Nicolas Petit and Lazar Radic refute common critiques of the consumer welfare standard. A second article will discuss the advantages and disadvantages of different antitrust standards, underscoring some points often ignored by the critics of the consumer welfare standard.
The consumer welfare standard has been the subject of a very effective contestation in modern antitrust law and policy literature. This contestation targets mostly United States law but, as we know, ideas travel fast. In spite of differences in law, policy, and institutions, contestations of consumer welfare frameworks have also emerged in slightly different terms in the European Union .
In this article, we lay bare the fundamental flaws of the modern critique of the consumer welfare standard. We show that critics misrepresent the meaning of the consumer welfare standard, distort the U.S. case law, and ignore important facts that do not align with their normative preferences. We conclude with the assertion that many criticisms of the consumer welfare standard among U.S. antitrust scholars reflect a critique of the U.S. judiciary’s attitude toward uncertainty and hard evidence rather than a critique of the consumer welfare standard itself.
The four common critiques of the consumer welfare standard
The stated ambition of the critics of the consumer welfare standard is either to supplement it with other goals or to ditch it entirely and replace it with something else, such as the protection of the competitive process. The critique is built on four assumptions about U.S. antitrust law:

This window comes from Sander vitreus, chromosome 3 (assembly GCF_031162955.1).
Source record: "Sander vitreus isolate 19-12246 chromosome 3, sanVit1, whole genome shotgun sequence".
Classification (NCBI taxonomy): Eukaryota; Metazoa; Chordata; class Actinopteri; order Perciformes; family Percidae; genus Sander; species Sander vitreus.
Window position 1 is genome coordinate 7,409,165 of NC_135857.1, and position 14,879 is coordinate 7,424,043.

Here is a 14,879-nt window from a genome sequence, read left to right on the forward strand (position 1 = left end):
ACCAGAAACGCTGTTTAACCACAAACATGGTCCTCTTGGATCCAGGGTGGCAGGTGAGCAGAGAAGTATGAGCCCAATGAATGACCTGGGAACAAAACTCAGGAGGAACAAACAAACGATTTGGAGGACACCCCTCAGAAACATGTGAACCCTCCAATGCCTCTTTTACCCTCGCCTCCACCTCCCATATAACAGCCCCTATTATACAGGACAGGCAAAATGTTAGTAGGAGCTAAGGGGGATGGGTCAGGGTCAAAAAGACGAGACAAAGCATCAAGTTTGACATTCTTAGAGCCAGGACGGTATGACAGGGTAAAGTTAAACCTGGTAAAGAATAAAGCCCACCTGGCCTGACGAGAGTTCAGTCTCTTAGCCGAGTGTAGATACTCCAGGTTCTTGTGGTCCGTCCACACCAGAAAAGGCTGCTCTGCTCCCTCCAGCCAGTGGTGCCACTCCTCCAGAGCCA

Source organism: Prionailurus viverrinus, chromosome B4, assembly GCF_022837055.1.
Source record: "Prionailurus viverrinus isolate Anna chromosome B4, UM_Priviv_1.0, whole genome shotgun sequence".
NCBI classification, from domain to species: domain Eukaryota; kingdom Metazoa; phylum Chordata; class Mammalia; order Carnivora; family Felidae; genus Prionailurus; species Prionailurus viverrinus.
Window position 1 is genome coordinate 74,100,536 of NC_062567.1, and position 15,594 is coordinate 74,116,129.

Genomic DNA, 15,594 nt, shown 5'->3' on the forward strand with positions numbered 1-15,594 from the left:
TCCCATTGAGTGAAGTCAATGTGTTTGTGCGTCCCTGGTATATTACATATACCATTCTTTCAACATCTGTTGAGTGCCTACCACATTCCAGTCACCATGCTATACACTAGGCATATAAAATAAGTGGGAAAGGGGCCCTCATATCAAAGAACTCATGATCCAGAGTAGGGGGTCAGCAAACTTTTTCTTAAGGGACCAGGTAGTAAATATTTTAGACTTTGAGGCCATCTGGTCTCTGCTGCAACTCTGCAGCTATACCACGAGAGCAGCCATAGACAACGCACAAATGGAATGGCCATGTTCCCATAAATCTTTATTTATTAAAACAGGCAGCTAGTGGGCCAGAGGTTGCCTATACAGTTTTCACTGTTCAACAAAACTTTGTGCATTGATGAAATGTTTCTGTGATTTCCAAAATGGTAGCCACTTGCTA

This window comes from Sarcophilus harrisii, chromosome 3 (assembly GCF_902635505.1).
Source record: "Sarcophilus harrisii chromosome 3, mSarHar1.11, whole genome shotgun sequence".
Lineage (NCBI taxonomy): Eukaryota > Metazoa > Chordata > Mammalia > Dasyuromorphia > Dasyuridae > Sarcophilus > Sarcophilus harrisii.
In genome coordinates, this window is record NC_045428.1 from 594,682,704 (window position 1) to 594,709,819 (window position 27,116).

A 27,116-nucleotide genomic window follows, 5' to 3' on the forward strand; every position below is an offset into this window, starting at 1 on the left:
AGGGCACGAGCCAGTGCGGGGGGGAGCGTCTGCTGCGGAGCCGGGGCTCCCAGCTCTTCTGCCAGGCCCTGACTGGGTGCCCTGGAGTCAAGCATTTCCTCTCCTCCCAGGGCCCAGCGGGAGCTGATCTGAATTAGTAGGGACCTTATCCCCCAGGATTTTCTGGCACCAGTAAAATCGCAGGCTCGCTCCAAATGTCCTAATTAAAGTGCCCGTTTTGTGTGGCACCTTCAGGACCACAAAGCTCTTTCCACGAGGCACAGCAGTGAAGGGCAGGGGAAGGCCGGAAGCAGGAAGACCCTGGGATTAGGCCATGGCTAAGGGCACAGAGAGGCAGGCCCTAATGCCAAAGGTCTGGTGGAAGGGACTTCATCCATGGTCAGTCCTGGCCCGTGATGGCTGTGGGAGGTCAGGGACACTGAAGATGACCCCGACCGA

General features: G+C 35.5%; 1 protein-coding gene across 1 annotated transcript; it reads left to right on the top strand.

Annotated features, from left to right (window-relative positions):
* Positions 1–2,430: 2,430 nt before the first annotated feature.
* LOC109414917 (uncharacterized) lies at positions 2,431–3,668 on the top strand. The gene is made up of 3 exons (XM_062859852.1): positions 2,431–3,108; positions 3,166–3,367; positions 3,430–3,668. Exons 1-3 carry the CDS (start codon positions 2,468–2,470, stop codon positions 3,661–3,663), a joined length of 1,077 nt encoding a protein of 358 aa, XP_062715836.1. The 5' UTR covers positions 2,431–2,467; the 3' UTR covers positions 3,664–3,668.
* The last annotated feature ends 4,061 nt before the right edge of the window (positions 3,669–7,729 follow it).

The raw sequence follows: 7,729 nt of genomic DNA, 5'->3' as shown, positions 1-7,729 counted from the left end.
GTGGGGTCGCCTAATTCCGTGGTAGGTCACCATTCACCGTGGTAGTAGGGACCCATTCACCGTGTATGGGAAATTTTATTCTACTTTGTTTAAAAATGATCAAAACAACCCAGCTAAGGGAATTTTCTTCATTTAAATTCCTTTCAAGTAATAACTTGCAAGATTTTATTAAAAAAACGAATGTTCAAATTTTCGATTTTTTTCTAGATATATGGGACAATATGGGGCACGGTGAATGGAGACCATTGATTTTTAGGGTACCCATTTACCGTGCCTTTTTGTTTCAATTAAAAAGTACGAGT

• First, that the adoption of consumer welfare as the goal of antitrust law implies that the exclusive test of liability consists in establishing that business conduct or transactions leads to an output reduction or a price increase.
• Second, that the usage of a consumer welfare standard always requires extensive, lengthy, and thorough factual and economic understanding that is often impractical and sets the bar too high for antitrust authorities (this logic also underpins arguments in favor of ex-ante regulation, like the EU’s Digital Markets Act).
• Third, that using the consumer welfare standard as the whole and sole test of antitrust liability violates canons of statutory interpretation. In particular, it de facto excludes consideration of non-economic harms from antitrust law, such as harm to the political process or other social objectives that the U.S. Congress sought to pursue with the adoption of the Sherman Act in 1890.
• Fourth, that the consumer welfare goal, and its related price and output test, stem from a body of doctrine shaped by 1970s opinions influenced by the Chicago school’s favorable views towards industrial concentration, large corporations, and monopoly power. Thus, some critics argue that the excesses of the consumer welfare standard can be made whole by reverting back to the previous era of antitrust.
Proposition One: The consumer welfare standard requires direct evidence of lower prices or higher output
The first proposition, that is, that the adoption of consumer welfare as the goal of antitrust law implies that the exclusive test of liability consists in establishing that business conduct or transactions leads to an output reduction or a price increase, confuses ends with means. It is not because a law aims at consumer welfare that it necessarily works by forbidding anything that undermines consumer welfare. A law’s end can be achieved by indirect and sometimes unintuitive means. This is often the case in antitrust law. As antitrust law comparatist René Joliet has written, the Sherman Act:
[E]mploys indirect means, aimed at securing and maintaining market conditions and behavior patterns which will lead otherwise unregulated enterprises to achieve, through competitive processes, a reasonably good performance.